At the company's capital markets day on Tuesday, Antofagasta guided production of around 725,000 tonnes for 2023, and around 700,000 tonnes for 2024.
These estimates missed Jefferies' expectations by 6.5% and 11.3% respectively.
Jefferies was also unconvinced by the company's plan to grow copper output by 20% by 2026, to 900,000 tonnes. "We are sceptical about this target ever being reached as we expect production from Anto's existing mines to decline and the lead time for the Centinela expansion to be longer than the deck indicates," Jefferies said.
The growth in output is contingent on the construction of a second concentrator at its Centinela, which will need to be approved by the board at the end of 2022.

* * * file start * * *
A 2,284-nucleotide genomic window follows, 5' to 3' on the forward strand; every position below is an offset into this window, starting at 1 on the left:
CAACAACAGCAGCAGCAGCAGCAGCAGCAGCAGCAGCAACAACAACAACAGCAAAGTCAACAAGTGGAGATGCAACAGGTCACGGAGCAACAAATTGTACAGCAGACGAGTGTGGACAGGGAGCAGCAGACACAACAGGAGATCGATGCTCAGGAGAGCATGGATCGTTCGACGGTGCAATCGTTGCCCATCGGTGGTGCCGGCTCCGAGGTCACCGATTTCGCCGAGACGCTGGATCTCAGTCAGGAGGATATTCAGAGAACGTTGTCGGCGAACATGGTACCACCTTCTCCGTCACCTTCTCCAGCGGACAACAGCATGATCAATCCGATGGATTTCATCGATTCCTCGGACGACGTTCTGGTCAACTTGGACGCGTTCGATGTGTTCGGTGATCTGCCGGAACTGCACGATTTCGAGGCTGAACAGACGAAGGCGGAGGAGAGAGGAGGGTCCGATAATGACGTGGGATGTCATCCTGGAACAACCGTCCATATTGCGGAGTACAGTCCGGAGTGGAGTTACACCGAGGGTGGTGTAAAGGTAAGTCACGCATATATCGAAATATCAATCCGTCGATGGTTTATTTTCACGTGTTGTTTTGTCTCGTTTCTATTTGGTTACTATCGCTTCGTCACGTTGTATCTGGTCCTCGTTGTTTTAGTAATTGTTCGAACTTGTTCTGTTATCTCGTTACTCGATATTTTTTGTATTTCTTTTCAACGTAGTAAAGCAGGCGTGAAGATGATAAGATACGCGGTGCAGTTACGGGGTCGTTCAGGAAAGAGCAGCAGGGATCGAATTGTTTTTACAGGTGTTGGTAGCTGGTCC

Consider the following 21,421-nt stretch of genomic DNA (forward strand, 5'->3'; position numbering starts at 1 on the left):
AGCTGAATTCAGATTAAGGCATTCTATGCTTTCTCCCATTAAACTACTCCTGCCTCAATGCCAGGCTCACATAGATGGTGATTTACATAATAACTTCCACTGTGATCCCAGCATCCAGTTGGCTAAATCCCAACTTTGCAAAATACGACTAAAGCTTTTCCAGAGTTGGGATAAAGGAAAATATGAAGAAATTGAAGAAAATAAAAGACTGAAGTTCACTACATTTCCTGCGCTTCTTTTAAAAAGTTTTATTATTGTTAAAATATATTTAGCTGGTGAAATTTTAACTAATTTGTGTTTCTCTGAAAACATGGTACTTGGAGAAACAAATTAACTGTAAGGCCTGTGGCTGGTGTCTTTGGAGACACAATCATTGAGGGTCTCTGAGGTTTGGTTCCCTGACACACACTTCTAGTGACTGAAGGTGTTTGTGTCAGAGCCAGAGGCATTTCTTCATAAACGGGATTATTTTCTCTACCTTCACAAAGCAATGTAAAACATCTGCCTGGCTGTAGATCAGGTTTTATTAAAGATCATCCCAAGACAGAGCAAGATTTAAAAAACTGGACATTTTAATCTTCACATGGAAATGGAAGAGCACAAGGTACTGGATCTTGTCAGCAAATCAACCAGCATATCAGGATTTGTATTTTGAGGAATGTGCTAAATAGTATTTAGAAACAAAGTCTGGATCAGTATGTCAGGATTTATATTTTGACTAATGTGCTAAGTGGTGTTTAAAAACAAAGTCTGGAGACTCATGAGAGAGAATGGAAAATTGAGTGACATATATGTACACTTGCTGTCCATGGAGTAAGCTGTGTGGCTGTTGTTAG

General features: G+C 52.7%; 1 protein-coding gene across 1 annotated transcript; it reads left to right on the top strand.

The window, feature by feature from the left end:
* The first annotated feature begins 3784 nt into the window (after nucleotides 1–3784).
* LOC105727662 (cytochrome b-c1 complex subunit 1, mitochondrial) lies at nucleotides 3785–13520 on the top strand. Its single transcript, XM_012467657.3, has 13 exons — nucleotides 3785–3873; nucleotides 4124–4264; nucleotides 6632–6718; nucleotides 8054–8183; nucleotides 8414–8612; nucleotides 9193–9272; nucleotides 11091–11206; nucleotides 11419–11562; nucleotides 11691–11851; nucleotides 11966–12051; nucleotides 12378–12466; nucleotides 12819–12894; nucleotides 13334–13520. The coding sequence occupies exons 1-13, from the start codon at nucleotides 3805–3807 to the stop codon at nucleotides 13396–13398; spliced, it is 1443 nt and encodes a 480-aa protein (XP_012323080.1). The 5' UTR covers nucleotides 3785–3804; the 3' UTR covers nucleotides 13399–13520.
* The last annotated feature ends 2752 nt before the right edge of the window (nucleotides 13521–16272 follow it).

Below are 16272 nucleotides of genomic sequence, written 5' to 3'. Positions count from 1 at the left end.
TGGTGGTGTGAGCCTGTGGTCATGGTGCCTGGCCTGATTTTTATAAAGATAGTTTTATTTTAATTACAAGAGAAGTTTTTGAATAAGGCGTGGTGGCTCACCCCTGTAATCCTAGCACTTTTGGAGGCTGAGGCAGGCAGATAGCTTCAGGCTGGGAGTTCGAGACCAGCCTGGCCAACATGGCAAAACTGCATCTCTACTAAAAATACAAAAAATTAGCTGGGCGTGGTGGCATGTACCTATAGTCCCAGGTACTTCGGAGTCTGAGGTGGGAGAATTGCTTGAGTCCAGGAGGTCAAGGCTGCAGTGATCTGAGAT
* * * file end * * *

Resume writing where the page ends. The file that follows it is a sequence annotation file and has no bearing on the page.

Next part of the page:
But despite its operational headwinds, Jefferies retained its "buy" rating on the company.
"The bears will point to this production outlook as a reason to sell the stock," Jefferies said. "We would point to this as a reason to buy copper miners as it adds to the evidence of downside risk to expectations for copper supply and corresponding upside risk to the copper price."
"It is not just Anto that will miss consensus production forecasts, in our view. This will be an industry-wide phenomenon that should lead to higher than expected prices."
Analysts have been suggesting the disappointing performance of copper miners in 2021 is only likely to get worse as water shortages and aging mines continue to weigh in 2022, even as demand for the meatal booms.